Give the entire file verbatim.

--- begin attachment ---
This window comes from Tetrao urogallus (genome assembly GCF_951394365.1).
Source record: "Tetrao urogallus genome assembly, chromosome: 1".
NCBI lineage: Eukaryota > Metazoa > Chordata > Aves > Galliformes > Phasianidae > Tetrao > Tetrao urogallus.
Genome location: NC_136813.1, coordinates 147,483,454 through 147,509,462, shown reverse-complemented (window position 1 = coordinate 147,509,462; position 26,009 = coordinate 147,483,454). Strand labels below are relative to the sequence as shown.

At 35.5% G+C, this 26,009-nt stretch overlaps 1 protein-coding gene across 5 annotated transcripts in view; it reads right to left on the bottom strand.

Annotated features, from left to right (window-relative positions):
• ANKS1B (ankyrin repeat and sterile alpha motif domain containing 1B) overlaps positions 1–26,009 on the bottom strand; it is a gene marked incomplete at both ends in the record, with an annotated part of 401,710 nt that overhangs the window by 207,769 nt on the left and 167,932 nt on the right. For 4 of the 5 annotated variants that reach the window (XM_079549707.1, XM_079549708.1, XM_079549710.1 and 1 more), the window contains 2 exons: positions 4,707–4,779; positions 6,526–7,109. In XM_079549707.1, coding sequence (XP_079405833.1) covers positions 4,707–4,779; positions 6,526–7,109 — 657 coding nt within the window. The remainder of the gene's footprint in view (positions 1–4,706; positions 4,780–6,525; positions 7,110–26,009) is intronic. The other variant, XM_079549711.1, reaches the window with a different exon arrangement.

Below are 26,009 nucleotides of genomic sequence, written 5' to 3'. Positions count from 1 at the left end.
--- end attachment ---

This window comes from Tetrao urogallus (genome assembly GCF_951394365.1).
Source record: "Tetrao urogallus genome assembly, chromosome: 1".
NCBI lineage: Eukaryota > Metazoa > Chordata > Aves > Galliformes > Phasianidae > Tetrao > Tetrao urogallus.
Genome location: NC_136813.1, coordinates 147,483,454 through 147,509,462, shown reverse-complemented (window position 1 = coordinate 147,509,462; position 26,009 = coordinate 147,483,454). Strand labels below are relative to the sequence as shown.

At 35.5% G+C, this 26,009-nt stretch overlaps 1 protein-coding gene across 5 annotated transcripts in view; it reads right to left on the bottom strand.

Annotated features, from left to right (window-relative positions):
• ANKS1B (ankyrin repeat and sterile alpha motif domain containing 1B) overlaps positions 1–26,009 on the bottom strand; it is a gene marked incomplete at both ends in the record, with an annotated part of 401,710 nt that overhangs the window by 207,769 nt on the left and 167,932 nt on the right. For 4 of the 5 annotated variants that reach the window (XM_079549707.1, XM_079549708.1, XM_079549710.1 and 1 more), the window contains 2 exons: positions 4,707–4,779; positions 6,526–7,109. In XM_079549707.1, coding sequence (XP_079405833.1) covers positions 4,707–4,779; positions 6,526–7,109 — 657 coding nt within the window. The remainder of the gene's footprint in view (positions 1–4,706; positions 4,780–6,525; positions 7,110–26,009) is intronic. The other variant, XM_079549711.1, reaches the window with a different exon arrangement.

Below are 26,009 nucleotides of genomic sequence, written 5' to 3'. Positions count from 1 at the left end.